last edited on July 14, 2011 12:58PM
bobhhh at 8:55PM, Jan. 16, 2008
(offline)
posts: 893
joined: 5-12-2007
No my moderate position was not supporting impeachment in the hopes of ending partisan rancor.

And you can call it humour, but you characterized me as stupid for being hopeful that Obama might be successful at healing partisan wounds. I might disagree with you, but i will continue to avoid attaching personal judgements about your character to my responses.

And I was returning your levity with my Pwecious remark, so touche for not getting the joke.
My name is Bob and I approved this signature.
last edited on July 14, 2011 11:29AM
Calbeck at 11:55PM, Jan. 16, 2008
(offline)
posts: 63
joined: 11-30-2007
Until 2004, I always voted for candidates and never parties — in 2004, as a direct reaction to the kind of arguments levied by some folks in this thread, I voted my first straight-party ticket EVER: blind-eyed Republican down the sheet.

And that's specifically because Bush's opposition succeeded in scaring me more than BUSH does. I would have voted third-party, but Nader made a protest vote for Bush look more worthwhile.

I'm seriously considering Obama right now, because he's upbeat, on message, and makes reasoned arguments that one can civilly discuss rather than have a catfight over. He is the Anti-Dean in this regard. My position has been firmed up by the ongoing Republican failure to produce a worthy opponent.

If Hillary wins the nomination I will be forced to vote Republican in protest of seeing the “Bitter Old Guard” seize the Democrat reins again. And in the event that it's Hillary versus a Repub OTHER than McCain, Thompson, or Guiliani — all of whom I have reservations about anyways — then I'm seriously considering Australian citizenship. I hear they have excellent surf. -:D
last edited on July 14, 2011 11:35AM
RabbitMaster at 4:26AM, Jan. 17, 2008
(online)
posts: 129
joined: 5-26-2007
Great surf but insane gun laws.

“Perhaps you would care to try your villany on a less defenseless opponent?”–Kung Fu Rabbit
last edited on July 14, 2011 2:57PM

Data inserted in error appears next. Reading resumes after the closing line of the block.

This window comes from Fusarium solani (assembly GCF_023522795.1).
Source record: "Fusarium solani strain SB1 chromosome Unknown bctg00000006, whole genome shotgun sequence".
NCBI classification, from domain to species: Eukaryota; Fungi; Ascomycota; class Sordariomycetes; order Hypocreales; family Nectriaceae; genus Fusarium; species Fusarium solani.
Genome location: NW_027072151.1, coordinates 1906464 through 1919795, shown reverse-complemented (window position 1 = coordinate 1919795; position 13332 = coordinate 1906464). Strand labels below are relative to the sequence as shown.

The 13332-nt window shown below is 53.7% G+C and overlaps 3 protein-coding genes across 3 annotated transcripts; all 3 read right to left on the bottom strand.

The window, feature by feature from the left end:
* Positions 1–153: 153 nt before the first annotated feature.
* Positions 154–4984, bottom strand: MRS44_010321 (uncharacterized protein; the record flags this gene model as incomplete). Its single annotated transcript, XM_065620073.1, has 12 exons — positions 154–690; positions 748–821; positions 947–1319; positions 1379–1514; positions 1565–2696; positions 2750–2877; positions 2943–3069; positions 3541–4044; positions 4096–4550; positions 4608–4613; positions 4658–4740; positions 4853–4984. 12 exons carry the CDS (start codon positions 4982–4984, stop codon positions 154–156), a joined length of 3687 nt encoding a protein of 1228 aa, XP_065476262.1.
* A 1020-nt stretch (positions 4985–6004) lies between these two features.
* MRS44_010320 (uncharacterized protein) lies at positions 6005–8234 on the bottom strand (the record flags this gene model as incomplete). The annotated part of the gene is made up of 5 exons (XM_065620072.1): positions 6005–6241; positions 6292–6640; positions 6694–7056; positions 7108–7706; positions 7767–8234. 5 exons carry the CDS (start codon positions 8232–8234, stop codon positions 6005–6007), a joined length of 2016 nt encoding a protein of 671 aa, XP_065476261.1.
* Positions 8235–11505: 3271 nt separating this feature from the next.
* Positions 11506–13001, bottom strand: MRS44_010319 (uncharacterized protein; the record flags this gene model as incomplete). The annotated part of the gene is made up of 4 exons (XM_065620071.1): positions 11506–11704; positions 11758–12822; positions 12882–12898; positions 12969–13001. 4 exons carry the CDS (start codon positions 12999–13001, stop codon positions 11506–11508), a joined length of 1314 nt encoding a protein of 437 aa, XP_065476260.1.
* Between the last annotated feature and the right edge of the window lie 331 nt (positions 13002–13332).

bobhhh at 4:40AM, Jan. 17, 2008
(offline)
posts: 893
joined: 5-12-2007
Calbeck
Until 2004, I always voted for candidates and never parties — in 2004, as a direct reaction to the kind of arguments levied by some folks in this thread, I voted my first straight-party ticket EVER: blind-eyed Republican down the sheet.

And that's specifically because Bush's opposition succeeded in scaring me more than BUSH does. I would have voted third-party, but Nader made a protest vote for Bush look more worthwhile.

I'm seriously considering Obama right now, because he's upbeat, on message, and makes reasoned arguments that one can civilly discuss rather than have a catfight over. He is the Anti-Dean in this regard. My position has been firmed up by the ongoing Republican failure to produce a worthy opponent.

If Hillary wins the nomination I will be forced to vote Republican in protest of seeing the “Bitter Old Guard” seize the Democrat reins again. And in the event that it's Hillary versus a Repub OTHER than McCain, Thompson, or Guiliani — all of whom I have reservations about anyways — then I'm seriously considering Australian citizenship. I hear they have excellent surf. -:D

Hillary is not as bad as you imagine. Even Obama will tell you they are close in terms of policy. The difference is that Hillary has made some errors in judgement that are based on the conventional wisdom of how to remain relevant in politics. This partially because she was more concerned with her own presidential ambition than with being a good senator, but this only makes her guilty of what most presidential candidates are. It's why she voted for the war. Hillary has been villified, and the national press has given her intense scrutiny, if she had voted against the war at a time when massive public opinion was swinging that way, she would have branded as weak on national security, and as a NY senator after 911, she might have found herself out of a job.

Still it was a mistake, just like her double speak about why she did it now is. But it is too easy to look at Obama's smile and confident manner and say he is uperior to Hillary without factoring how much different he would be if he had weathered decades of character assasination from the right. In a way Hillary is to be given high marks for survivng the right wing screw job and come this close to the presidency.

But I still feel that Obama carries less partisan baggage, and thus is the better choice, but don't kid yourself about Hillary. If she is bitter, she came by it honestly.
My name is Bob and I approved this signature.
last edited on July 14, 2011 11:29AM
TitanOne at 8:44AM, Jan. 17, 2008
(offline)
posts: 199
joined: 5-12-2007
bobhhh
No my moderate position was not supporting impeachment in the hopes of ending partisan rancor.


I say bring on the partisan rancor. :)
last edited on July 14, 2011 4:30PM
imshard at 10:30AM, Jan. 17, 2008
(online)
posts: 2,961
joined: 7-26-2007